Persuasions #7, 1985                                                                                                                                            Page 20


“Lop’t and Crop’t”


Rochester, New York


When we see Jane Austen write to her sister Casandra about the length of Pride and Prejudice, that “I have lop’t and crop’t  . . .  successfully,” it is possible we are privy to a joke between the sisters, in the form of a literary allusion.  In “The Critic” (1779), Sheridan has a playright complain about the way actors have cut his dialogue: “Here is such a lopping and cropping  . . . ”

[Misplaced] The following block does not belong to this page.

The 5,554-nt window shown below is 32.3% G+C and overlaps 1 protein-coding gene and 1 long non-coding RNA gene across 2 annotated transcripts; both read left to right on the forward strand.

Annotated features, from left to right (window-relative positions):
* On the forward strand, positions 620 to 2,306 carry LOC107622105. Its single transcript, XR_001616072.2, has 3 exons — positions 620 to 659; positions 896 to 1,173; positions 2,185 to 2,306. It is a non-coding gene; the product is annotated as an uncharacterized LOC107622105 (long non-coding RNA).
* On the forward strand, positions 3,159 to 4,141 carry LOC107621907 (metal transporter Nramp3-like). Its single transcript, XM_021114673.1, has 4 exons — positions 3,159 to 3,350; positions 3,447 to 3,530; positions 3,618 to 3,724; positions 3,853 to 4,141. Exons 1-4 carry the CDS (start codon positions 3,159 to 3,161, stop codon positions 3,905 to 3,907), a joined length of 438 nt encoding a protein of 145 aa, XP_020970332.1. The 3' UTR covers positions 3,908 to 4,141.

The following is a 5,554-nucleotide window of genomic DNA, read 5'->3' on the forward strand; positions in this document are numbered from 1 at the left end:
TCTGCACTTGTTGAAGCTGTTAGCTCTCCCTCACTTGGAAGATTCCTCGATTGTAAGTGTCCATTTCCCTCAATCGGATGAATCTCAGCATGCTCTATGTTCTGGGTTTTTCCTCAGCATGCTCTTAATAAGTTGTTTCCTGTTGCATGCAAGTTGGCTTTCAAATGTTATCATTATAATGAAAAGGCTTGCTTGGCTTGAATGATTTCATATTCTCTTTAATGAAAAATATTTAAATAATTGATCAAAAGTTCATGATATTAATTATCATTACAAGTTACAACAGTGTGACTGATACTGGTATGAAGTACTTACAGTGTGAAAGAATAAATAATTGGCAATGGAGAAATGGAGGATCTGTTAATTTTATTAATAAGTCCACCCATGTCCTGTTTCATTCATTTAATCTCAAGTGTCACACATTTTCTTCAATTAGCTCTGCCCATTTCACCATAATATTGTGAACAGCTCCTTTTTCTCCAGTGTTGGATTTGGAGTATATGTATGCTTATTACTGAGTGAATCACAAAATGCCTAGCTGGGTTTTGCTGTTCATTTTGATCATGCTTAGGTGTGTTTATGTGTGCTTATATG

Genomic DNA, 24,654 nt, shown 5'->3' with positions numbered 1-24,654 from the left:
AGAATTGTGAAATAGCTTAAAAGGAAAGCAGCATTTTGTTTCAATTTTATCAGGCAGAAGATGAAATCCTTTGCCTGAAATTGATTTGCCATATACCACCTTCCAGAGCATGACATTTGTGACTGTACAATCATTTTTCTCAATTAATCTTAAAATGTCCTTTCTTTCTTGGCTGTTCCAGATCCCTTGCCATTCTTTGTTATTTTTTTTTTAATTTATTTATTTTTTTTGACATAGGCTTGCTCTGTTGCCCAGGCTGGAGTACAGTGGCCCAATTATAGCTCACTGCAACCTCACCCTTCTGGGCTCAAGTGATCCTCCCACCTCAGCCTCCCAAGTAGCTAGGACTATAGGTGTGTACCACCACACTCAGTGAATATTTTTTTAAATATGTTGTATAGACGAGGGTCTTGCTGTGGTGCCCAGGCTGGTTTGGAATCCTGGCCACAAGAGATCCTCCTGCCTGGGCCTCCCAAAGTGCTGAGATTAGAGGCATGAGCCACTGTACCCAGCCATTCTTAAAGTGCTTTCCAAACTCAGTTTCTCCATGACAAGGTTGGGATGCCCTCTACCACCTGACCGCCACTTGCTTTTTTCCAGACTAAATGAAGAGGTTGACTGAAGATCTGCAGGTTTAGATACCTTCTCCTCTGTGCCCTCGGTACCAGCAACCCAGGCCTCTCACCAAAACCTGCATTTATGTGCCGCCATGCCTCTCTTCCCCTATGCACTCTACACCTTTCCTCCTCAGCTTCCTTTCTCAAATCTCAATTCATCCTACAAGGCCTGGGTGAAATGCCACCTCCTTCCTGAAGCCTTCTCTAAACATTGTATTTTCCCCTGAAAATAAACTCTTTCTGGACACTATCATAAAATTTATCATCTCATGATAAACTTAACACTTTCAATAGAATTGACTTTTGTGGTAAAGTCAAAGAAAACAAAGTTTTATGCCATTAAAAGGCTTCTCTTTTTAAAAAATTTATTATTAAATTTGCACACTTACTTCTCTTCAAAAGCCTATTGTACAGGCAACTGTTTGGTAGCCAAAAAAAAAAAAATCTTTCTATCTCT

Jane Austen had earlier referred to “The Critic” in her juvenile “The History of England,” sending readers who wished to know about Sir Walter Raleigh to the play for “many interesting anecdotes.”  “The Critic” also contains the stage direction “They faint alternately in each other’s arms,” which may be echoed in Jane Austen’s youthful “Love and Friendship” when Laura and Sophia faint alternately on a sopha.